November 26, 2006

The Novel

"Yes - oh dear, yes - the novel tells a story." Or so says E.M. Forster regretfully.

What then of Maugham's "Ashenden"? Short stories around the same protagonist, in the form of a novel, therefore not a novel? It tells no story, only many stories.

What of Steinbeck's "Cannery Row", or Huxley's "Crome Yellow"? Novels, or not?

November 23, 2006


Of course we dislike strangers.

Someone shows up at a farm or a village: they entertain everyone with their jokes and their stories of the outside world for a couple of days, and then they move on. And a pie is missing from the window sill where it was cooling. A chicken has gone, maybe taken by a fox, but you never find the feathers. A month later a young man, who has never stopped talking about the stranger, runs away to the city or the sea. Another month or two, and it turns out your daughter is pregnant.

If, in another couple of months, crops fail or the weather is particularly harsh, it merely confirms the power and the malice of strangers.

November 3, 2006


Some of the girls I know
Go to the University
Sit so pretty
Kiss-kiss and cissy
With beautiful boys that they know
Friends to drink tea with
Chat with and be with
Feather-headed into the feather-bedded night.

Oh no sweet Jesus hear me I scream
Such a life of show
Is beyond what I dream
Give me a man who I'll never know
A man without feelings, without wrong or right
Without obligations
Except for the money
Let him be cold and hard as the money
And the money as dirty and evil as me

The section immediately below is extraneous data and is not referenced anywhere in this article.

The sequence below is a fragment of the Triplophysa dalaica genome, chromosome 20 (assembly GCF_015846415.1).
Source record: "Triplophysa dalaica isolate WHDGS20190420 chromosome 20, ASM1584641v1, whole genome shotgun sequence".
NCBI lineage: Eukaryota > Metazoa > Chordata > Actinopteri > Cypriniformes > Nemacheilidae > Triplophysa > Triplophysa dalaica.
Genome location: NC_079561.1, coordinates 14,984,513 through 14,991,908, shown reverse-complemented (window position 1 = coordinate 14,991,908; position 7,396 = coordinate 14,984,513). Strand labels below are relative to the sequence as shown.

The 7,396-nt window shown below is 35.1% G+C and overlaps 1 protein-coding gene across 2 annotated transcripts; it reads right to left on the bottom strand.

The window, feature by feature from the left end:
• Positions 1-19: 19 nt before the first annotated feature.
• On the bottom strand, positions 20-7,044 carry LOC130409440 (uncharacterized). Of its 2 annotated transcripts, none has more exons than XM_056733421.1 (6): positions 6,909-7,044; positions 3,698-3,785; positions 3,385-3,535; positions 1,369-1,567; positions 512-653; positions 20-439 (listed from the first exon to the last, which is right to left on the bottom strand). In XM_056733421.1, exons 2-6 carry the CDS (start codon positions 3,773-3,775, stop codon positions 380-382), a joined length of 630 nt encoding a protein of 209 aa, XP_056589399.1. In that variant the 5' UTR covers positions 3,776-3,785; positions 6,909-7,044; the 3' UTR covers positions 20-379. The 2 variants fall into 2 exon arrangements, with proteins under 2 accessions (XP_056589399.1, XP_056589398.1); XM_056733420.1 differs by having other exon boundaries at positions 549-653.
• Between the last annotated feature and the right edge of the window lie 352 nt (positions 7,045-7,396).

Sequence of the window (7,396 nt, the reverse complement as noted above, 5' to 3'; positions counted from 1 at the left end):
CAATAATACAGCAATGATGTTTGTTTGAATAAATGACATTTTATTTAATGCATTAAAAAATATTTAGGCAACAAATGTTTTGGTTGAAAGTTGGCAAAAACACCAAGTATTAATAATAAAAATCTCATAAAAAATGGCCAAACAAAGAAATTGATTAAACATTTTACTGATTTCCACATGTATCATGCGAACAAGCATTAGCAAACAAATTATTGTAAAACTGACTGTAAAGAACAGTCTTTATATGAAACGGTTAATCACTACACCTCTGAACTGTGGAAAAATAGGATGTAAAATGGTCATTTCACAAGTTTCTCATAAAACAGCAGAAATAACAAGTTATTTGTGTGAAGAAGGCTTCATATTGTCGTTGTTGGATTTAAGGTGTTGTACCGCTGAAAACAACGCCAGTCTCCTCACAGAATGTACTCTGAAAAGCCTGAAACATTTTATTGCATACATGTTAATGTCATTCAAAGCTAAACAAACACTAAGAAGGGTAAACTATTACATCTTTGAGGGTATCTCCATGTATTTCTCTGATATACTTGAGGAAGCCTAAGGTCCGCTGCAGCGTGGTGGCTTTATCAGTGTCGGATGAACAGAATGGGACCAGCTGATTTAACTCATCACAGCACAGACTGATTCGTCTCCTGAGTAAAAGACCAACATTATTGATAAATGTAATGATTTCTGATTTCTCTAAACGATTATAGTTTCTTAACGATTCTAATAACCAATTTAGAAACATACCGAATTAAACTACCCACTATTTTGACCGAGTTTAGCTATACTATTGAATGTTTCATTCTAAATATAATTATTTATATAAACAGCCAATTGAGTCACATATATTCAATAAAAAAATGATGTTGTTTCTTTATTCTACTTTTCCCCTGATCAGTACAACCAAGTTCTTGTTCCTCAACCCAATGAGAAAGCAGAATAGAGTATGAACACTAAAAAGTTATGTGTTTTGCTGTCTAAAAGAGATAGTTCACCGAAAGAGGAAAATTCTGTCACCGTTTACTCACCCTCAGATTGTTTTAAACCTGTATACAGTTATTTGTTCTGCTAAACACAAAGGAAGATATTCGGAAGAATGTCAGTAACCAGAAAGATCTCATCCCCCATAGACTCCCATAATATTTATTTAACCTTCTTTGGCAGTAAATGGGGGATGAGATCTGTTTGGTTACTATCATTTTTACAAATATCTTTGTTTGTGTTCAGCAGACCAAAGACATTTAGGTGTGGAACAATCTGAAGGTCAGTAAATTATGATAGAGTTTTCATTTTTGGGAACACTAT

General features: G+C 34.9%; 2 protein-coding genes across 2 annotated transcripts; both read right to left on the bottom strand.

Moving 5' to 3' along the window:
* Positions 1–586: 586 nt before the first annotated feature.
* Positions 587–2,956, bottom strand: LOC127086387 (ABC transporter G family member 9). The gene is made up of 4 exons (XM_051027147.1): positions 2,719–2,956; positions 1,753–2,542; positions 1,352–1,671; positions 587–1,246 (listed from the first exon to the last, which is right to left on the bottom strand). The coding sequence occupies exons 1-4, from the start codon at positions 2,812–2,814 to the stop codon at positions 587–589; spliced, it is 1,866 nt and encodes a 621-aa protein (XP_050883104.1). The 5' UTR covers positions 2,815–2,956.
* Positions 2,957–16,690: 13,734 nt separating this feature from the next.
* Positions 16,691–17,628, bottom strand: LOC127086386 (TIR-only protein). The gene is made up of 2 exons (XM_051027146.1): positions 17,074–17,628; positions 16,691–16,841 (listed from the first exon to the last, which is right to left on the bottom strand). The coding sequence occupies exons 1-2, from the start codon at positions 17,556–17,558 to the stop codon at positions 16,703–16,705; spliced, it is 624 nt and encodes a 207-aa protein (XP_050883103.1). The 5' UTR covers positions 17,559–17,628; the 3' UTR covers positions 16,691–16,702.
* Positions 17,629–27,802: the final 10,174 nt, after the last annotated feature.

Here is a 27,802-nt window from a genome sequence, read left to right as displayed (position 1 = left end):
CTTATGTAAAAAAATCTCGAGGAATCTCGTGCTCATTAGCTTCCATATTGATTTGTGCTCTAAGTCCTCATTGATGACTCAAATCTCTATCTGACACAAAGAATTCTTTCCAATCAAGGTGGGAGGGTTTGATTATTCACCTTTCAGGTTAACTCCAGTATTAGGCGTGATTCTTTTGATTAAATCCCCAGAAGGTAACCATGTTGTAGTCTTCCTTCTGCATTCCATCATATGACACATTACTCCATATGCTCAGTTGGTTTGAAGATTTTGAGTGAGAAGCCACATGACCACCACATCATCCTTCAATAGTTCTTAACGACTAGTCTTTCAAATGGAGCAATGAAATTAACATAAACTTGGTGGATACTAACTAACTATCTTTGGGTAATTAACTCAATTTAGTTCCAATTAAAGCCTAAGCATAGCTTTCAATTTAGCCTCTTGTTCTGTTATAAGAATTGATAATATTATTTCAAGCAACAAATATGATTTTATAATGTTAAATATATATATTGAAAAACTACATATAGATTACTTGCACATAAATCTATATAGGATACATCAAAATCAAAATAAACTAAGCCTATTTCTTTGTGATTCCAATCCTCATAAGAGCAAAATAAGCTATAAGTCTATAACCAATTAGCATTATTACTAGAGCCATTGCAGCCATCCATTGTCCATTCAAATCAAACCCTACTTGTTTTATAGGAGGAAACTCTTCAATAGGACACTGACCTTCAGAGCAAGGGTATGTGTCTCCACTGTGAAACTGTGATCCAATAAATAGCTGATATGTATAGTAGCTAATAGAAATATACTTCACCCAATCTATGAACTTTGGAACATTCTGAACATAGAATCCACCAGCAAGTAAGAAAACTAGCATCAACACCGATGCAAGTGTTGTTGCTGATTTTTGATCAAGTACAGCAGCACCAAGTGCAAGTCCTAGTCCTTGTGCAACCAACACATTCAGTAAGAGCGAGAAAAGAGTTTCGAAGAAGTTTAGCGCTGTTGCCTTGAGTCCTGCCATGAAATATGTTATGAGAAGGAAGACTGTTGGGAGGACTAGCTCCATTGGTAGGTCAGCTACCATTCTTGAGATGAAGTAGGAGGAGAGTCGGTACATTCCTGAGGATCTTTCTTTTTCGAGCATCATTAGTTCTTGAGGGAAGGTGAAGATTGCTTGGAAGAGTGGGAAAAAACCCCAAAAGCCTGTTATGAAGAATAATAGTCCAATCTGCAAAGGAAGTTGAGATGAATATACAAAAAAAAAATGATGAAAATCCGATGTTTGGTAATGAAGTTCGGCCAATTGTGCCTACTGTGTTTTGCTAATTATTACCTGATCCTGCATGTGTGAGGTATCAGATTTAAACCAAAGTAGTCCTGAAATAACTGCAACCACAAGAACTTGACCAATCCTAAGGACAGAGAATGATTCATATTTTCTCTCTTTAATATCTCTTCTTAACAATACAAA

I can't trust feelings, I never trust feelings
And I don't care
That I can't care....
I don't dare.

Some of the girls that I've seen
Listen to that classy music, they sit
And play piano while they drink their tea.
That's somewhere I've never been.
Cello! Piano!! What SHIT!

give me ROCK, ROCK, give me ROCK oh give me ROCK
ROCK, give me ROCK, give me ROCK
blast my MIND let me DROWN give me SO much of ALL
that my HEAD and my BODy are FINally SOUND
give me ROCK, ROCK, give me ROCK, ROCK
give me ROCK rock ROCK rock ROCK, ROCK

Some of the kids from my school
Would sit down to a smoke, have a toke and cool down
Drift round the town feeling cool
Not me

Some of the students I've seen
Trip out on acid, they want to expand
They want to feel all that they can, and still more
Not me

Give me JUNK
Give me the rush and the bliss of fuck all
Give me the unsatisfaction of life
Give me the treadmill toward the next fix
The stealing or whoring, the need, the despair
Of being whipped up an unending stair
A problem of Now I can just about handle
The safety in knowing tomorrow's the same
And the whole problem thank god unthinkable
Only the treadmill toward the next fix
The fix of nothingness, of peaceful nothing
And let me not think
LET me not THINK
Sweet JESus if i THINK even ONCE
i'll DIE.

Published in Ambit 186 (UK), October 2006

November 2, 2006

Underwater Neolithic Archaeology

Some time after the end of the last ice age, say 12,000 years ago, some human groups of hunters and gatherers began to settle down and farm plants and animals, and to live in settlements of increasing size and complexity.

That's the standard idea. But what if they had started earlier, during the ice age itself? What if the earliest such settlements were in the fertile river deltas, or along the flat shores of present-day China, Indonesia, South Asia, the Middle East, or the Gulf of Mexico?